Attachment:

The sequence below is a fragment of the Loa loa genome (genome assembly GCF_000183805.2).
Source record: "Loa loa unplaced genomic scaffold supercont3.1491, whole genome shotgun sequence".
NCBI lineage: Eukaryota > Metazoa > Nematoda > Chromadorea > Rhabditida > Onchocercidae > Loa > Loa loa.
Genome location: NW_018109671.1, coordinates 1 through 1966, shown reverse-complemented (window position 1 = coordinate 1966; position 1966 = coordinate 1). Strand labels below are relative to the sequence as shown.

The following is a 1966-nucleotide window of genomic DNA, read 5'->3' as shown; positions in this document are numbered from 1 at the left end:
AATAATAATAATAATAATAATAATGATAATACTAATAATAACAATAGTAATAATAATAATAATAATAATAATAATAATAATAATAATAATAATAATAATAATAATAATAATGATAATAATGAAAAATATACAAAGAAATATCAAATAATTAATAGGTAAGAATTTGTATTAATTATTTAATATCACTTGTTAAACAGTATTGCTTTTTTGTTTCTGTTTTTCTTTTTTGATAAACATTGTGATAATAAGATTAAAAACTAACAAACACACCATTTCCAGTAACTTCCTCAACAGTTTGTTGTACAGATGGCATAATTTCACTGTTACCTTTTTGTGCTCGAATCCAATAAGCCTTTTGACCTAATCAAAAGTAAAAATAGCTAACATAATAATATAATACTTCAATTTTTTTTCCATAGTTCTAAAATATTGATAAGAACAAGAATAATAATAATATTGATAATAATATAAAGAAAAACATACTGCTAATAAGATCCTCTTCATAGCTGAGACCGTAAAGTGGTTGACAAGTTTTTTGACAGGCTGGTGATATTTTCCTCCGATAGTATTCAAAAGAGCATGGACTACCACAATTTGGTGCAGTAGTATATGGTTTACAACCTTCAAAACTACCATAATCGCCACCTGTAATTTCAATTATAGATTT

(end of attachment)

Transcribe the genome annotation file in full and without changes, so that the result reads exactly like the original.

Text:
The sequence below is a fragment of the Loa loa genome (genome assembly GCF_000183805.2).
Source record: "Loa loa unplaced genomic scaffold supercont3.1491, whole genome shotgun sequence".
NCBI lineage: Eukaryota > Metazoa > Nematoda > Chromadorea > Rhabditida > Onchocercidae > Loa > Loa loa.
Genome location: NW_018109671.1, coordinates 1 through 1966, shown reverse-complemented (window position 1 = coordinate 1966; position 1966 = coordinate 1). Strand labels below are relative to the sequence as shown.

The following is a 1966-nucleotide window of genomic DNA, read 5'->3' as shown; positions in this document are numbered from 1 at the left end:
AATAATAATAATAATAATAATAATGATAATACTAATAATAACAATAGTAATAATAATAATAATAATAATAATAATAATAATAATAATAATAATAATAATAATAATAATAATGATAATAATGAAAAATATACAAAGAAATATCAAATAATTAATAGGTAAGAATTTGTATTAATTATTTAATATCACTTGTTAAACAGTATTGCTTTTTTGTTTCTGTTTTTCTTTTTTGATAAACATTGTGATAATAAGATTAAAAACTAACAAACACACCATTTCCAGTAACTTCCTCAACAGTTTGTTGTACAGATGGCATAATTTCACTGTTACCTTTTTGTGCTCGAATCCAATAAGCCTTTTGACCTAATCAAAAGTAAAAATAGCTAACATAATAATATAATACTTCAATTTTTTTTCCATAGTTCTAAAATATTGATAAGAACAAGAATAATAATAATATTGATAATAATATAAAGAAAAACATACTGCTAATAAGATCCTCTTCATAGCTGAGACCGTAAAGTGGTTGACAAGTTTTTTGACAGGCTGGTGATATTTTCCTCCGATAGTATTCAAAAGAGCATGGACTACCACAATTTGGTGCAGTAGTATATGGTTTACAACCTTCAAAACTACCATAATCGCCACCTGTAATTTCAATTATAGATTT